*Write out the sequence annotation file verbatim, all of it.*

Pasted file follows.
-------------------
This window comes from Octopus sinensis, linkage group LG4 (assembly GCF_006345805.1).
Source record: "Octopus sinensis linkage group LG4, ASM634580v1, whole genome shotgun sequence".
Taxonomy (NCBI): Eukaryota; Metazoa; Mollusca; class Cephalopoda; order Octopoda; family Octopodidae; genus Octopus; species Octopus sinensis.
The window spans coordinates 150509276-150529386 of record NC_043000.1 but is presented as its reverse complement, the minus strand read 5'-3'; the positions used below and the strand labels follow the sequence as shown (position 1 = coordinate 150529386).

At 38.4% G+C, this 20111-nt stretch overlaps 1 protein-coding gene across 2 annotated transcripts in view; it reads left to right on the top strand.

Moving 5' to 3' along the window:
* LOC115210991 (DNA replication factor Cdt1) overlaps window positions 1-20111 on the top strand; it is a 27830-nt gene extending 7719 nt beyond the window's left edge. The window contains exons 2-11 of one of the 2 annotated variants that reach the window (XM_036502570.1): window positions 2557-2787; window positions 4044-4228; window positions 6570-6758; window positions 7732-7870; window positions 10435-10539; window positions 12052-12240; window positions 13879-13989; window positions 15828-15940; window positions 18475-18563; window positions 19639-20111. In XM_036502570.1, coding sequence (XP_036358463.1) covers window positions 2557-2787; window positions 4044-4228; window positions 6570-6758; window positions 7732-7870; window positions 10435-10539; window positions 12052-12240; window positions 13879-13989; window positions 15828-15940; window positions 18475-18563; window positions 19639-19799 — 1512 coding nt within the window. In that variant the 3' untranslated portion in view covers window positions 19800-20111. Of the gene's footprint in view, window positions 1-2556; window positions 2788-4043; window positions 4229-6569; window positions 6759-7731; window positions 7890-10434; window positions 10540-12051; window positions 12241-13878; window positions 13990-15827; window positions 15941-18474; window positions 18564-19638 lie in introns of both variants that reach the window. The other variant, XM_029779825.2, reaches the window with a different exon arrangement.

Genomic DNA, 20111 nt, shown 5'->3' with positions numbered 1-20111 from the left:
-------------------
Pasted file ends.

This window comes from Octopus sinensis, linkage group LG4 (assembly GCF_006345805.1).
Source record: "Octopus sinensis linkage group LG4, ASM634580v1, whole genome shotgun sequence".
Taxonomy (NCBI): Eukaryota; Metazoa; Mollusca; class Cephalopoda; order Octopoda; family Octopodidae; genus Octopus; species Octopus sinensis.
The window spans coordinates 150509276-150529386 of record NC_043000.1 but is presented as its reverse complement, the minus strand read 5'-3'; the positions used below and the strand labels follow the sequence as shown (position 1 = coordinate 150529386).

At 38.4% G+C, this 20111-nt stretch overlaps 1 protein-coding gene across 2 annotated transcripts in view; it reads left to right on the top strand.

Moving 5' to 3' along the window:
* LOC115210991 (DNA replication factor Cdt1) overlaps window positions 1-20111 on the top strand; it is a 27830-nt gene extending 7719 nt beyond the window's left edge. The window contains exons 2-11 of one of the 2 annotated variants that reach the window (XM_036502570.1): window positions 2557-2787; window positions 4044-4228; window positions 6570-6758; window positions 7732-7870; window positions 10435-10539; window positions 12052-12240; window positions 13879-13989; window positions 15828-15940; window positions 18475-18563; window positions 19639-20111. In XM_036502570.1, coding sequence (XP_036358463.1) covers window positions 2557-2787; window positions 4044-4228; window positions 6570-6758; window positions 7732-7870; window positions 10435-10539; window positions 12052-12240; window positions 13879-13989; window positions 15828-15940; window positions 18475-18563; window positions 19639-19799 — 1512 coding nt within the window. In that variant the 3' untranslated portion in view covers window positions 19800-20111. Of the gene's footprint in view, window positions 1-2556; window positions 2788-4043; window positions 4229-6569; window positions 6759-7731; window positions 7890-10434; window positions 10540-12051; window positions 12241-13878; window positions 13990-15827; window positions 15941-18474; window positions 18564-19638 lie in introns of both variants that reach the window. The other variant, XM_029779825.2, reaches the window with a different exon arrangement.

Genomic DNA, 20111 nt, shown 5'->3' with positions numbered 1-20111 from the left: